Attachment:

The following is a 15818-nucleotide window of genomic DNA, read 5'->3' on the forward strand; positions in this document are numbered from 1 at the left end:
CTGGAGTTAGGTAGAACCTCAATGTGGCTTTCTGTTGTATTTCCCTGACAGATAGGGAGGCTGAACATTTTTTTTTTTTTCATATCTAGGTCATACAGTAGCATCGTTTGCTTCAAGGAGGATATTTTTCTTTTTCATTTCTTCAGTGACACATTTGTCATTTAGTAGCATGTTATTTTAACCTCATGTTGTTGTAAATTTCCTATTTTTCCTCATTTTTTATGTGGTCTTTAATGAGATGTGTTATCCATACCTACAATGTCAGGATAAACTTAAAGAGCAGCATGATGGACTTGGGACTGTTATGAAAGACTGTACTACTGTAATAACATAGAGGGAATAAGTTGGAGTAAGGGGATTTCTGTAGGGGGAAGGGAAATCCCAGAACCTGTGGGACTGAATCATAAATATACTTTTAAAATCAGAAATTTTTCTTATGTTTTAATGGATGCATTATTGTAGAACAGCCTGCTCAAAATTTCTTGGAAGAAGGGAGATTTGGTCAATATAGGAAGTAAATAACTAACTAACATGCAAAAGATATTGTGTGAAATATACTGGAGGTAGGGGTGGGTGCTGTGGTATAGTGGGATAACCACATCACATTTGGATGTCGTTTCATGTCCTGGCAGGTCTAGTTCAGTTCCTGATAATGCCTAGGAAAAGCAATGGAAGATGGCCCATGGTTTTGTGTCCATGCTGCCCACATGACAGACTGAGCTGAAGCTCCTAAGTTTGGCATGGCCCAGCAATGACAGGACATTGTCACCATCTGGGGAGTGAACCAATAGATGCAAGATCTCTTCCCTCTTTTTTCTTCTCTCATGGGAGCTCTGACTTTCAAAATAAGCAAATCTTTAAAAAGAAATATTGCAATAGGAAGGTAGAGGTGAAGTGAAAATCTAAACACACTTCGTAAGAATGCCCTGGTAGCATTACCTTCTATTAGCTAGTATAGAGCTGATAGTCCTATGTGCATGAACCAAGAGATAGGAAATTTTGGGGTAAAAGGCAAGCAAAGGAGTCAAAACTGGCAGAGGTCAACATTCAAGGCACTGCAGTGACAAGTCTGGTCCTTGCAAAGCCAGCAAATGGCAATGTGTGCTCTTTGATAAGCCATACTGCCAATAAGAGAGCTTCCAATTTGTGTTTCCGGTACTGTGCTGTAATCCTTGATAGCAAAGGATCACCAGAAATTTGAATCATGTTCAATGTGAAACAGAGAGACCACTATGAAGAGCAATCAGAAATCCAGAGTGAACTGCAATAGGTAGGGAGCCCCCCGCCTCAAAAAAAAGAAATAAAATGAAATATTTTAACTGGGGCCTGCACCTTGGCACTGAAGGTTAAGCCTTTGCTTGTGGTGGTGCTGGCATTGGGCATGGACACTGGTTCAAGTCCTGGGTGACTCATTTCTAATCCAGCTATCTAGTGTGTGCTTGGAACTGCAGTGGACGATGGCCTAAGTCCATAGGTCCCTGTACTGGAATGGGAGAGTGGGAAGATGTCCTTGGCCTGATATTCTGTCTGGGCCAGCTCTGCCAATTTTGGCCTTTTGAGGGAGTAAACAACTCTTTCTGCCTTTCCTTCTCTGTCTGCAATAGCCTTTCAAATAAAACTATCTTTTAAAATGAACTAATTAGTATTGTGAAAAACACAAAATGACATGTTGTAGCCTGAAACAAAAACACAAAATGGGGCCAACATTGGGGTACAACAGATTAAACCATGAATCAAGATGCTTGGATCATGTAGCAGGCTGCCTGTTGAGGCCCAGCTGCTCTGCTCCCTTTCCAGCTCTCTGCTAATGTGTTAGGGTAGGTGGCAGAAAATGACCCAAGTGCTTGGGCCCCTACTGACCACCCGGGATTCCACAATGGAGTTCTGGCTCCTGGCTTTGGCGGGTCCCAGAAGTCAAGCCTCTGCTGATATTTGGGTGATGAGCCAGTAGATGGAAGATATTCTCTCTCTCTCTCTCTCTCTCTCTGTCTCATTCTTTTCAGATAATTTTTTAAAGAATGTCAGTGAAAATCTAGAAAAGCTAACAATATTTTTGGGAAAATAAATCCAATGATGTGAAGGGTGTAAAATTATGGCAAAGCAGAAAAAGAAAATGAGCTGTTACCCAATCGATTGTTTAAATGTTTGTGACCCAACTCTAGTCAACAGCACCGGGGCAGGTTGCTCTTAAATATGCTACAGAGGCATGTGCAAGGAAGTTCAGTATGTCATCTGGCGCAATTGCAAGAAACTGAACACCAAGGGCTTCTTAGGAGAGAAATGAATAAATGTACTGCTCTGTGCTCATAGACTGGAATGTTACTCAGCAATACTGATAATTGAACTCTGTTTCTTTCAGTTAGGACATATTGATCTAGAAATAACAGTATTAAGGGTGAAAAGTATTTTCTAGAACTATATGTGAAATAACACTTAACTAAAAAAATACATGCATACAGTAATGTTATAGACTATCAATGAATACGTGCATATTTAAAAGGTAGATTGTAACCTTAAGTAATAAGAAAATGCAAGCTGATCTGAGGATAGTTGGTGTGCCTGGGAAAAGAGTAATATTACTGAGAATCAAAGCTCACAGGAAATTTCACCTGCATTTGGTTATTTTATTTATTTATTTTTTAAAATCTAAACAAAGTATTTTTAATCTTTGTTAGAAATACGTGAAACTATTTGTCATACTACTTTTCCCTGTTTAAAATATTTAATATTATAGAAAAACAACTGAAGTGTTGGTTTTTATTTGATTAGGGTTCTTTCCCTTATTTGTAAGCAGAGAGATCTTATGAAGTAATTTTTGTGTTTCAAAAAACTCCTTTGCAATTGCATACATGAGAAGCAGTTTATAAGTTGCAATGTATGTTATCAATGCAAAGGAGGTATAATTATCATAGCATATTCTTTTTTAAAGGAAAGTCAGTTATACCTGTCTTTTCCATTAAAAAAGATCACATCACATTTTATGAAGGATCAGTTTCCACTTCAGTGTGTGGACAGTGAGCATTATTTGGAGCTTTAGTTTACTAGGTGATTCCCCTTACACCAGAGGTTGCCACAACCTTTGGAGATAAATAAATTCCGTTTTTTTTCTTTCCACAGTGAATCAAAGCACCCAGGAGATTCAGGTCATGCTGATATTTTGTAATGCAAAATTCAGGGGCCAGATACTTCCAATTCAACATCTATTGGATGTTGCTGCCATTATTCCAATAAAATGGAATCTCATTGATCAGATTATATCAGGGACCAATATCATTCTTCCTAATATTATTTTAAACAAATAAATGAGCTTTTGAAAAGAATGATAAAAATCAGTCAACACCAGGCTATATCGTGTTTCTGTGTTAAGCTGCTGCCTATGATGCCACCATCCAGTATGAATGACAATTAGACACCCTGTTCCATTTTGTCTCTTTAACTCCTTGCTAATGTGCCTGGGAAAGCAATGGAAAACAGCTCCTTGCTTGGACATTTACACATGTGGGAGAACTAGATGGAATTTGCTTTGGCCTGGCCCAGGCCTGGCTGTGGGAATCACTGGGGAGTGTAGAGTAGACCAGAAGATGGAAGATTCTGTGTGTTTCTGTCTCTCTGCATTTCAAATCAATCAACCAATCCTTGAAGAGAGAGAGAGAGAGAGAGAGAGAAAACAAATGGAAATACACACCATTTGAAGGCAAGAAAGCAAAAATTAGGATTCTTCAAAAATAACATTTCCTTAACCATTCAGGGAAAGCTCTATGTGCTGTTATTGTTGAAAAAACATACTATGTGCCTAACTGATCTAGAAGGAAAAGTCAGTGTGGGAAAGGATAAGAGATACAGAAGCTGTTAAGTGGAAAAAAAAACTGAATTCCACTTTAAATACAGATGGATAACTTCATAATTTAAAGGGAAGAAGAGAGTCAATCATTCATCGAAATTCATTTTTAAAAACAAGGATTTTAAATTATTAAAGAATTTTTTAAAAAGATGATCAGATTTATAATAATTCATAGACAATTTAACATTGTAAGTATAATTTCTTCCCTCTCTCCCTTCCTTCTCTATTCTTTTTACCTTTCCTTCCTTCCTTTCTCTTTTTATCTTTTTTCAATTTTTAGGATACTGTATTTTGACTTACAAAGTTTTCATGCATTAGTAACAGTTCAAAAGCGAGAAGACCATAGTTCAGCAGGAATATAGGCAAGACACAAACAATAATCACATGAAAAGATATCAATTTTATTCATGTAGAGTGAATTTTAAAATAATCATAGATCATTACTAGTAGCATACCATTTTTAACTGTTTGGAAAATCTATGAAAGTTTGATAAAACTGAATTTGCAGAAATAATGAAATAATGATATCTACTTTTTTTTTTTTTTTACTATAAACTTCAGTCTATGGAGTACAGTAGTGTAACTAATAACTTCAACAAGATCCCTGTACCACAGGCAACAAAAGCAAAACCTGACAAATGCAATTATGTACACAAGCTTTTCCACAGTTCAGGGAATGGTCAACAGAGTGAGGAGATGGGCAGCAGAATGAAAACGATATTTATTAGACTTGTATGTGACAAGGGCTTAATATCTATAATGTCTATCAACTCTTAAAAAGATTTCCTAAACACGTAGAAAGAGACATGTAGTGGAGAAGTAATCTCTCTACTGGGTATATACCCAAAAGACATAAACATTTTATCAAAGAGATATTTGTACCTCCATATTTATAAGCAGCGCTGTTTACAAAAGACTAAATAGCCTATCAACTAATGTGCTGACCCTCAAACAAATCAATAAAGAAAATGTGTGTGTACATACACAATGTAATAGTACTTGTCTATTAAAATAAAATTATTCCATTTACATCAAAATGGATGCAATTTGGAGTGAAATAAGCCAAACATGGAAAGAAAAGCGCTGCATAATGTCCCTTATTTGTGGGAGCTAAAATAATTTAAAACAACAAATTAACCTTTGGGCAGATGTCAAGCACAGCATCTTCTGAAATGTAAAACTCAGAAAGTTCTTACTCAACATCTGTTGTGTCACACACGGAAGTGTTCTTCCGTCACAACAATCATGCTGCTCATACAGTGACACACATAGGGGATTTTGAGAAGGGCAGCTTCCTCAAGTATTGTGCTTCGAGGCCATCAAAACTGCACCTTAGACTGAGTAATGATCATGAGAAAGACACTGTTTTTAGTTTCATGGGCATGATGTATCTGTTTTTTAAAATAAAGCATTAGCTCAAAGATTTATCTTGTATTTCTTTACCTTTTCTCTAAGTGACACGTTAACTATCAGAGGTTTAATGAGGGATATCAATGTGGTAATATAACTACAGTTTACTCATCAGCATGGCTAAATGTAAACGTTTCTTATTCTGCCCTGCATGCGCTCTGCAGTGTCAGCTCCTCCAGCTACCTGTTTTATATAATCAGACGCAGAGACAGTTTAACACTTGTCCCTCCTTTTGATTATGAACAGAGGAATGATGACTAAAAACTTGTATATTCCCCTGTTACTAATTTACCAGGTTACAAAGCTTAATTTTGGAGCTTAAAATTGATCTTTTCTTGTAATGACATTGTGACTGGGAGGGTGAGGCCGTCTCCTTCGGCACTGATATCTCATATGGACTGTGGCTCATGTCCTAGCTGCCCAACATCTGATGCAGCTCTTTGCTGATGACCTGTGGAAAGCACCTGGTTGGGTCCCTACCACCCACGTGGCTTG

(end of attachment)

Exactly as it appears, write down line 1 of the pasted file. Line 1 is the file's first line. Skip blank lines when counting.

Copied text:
The following is a 15818-nucleotide window of genomic DNA, read 5'->3' on the forward strand; positions in this document are numbered from 1 at the left end: